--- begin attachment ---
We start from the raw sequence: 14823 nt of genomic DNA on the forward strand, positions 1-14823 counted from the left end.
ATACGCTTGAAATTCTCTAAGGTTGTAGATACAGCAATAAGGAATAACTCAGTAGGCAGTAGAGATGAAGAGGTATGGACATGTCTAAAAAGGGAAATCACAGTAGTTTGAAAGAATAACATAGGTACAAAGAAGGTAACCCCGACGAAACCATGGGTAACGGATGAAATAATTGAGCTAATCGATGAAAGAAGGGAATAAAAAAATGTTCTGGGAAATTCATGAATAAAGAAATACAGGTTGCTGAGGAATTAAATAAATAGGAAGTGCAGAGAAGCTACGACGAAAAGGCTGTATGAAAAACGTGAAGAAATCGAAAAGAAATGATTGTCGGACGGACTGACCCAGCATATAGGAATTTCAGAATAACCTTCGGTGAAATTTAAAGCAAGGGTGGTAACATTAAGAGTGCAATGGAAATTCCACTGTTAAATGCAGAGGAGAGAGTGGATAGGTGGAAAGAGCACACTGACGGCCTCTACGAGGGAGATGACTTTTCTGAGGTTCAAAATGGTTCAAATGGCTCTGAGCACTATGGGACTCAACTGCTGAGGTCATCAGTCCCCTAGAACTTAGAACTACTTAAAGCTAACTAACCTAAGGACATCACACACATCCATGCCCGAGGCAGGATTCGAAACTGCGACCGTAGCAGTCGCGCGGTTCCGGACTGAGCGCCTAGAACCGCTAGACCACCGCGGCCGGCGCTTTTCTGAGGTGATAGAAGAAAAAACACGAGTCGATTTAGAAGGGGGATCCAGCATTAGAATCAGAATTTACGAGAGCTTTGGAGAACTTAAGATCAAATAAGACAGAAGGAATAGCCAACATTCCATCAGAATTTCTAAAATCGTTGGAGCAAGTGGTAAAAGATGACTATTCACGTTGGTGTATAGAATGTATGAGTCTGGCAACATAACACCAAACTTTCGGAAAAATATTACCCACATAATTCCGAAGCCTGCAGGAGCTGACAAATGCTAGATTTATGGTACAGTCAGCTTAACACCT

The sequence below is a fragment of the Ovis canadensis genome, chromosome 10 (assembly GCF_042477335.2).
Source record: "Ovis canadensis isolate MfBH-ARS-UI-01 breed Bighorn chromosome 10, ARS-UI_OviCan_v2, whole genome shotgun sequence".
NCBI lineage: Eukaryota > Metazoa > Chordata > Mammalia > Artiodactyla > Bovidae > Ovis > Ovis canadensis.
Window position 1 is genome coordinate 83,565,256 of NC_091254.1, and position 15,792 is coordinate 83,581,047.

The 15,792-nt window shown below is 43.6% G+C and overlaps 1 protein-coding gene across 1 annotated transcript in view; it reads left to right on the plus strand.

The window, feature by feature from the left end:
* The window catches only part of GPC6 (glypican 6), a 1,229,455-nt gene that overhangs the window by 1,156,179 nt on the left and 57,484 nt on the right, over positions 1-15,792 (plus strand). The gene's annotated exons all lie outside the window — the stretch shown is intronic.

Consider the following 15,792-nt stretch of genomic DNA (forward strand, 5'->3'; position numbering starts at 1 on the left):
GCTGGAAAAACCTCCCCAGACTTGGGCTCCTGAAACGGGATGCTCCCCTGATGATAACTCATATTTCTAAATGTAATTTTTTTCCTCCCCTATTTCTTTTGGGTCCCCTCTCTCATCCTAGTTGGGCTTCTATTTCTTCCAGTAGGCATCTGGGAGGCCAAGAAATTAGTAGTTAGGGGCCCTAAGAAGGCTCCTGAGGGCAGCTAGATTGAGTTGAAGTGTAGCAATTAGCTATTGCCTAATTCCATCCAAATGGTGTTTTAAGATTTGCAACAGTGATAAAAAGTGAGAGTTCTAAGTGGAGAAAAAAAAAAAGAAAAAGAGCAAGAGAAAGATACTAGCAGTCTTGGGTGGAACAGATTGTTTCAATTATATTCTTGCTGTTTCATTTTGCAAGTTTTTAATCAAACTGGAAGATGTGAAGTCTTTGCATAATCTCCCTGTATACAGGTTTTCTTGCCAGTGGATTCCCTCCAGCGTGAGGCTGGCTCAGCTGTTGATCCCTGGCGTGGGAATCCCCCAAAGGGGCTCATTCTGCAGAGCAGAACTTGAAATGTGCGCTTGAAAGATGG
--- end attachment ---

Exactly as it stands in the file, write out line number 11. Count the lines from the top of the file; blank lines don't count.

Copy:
GCTGGAAAAACCTCCCCAGACTTGGGCTCCTGAAACGGGATGCTCCCCTGATGATAACTCATATTTCTAAATGTAATTTTTTTCCTCCCCTATTTCTTTTGGGTCCCCTCTCTCATCCTAGTTGGGCTTCTATTTCTTCCAGTAGGCATCTGGGAGGCCAAGAAATTAGTAGTTAGGGGCCCTAAGAAGGCTCCTGAGGGCAGCTAGATTGAGTTGAAGTGTAGCAATTAGCTATTGCCTAATTCCATCCAAATGGTGTTTTAAGATTTGCAACAGTGATAAAAAGTGAGAGTTCTAAGTGGAGAAAAAAAAAAAGAAAAAGAGCAAGAGAAAGATACTAGCAGTCTTGGGTGGAACAGATTGTTTCAATTATATTCTTGCTGTTTCATTTTGCAAGTTTTTAATCAAACTGGAAGATGTGAAGTCTTTGCATAATCTCCCTGTATACAGGTTTTCTTGCCAGTGGATTCCCTCCAGCGTGAGGCTGGCTCAGCTGTTGATCCCTGGCGTGGGAATCCCCCAAAGGGGCTCATTCTGCAGAGCAGAACTTGAAATGTGCGCTTGAAAGATGG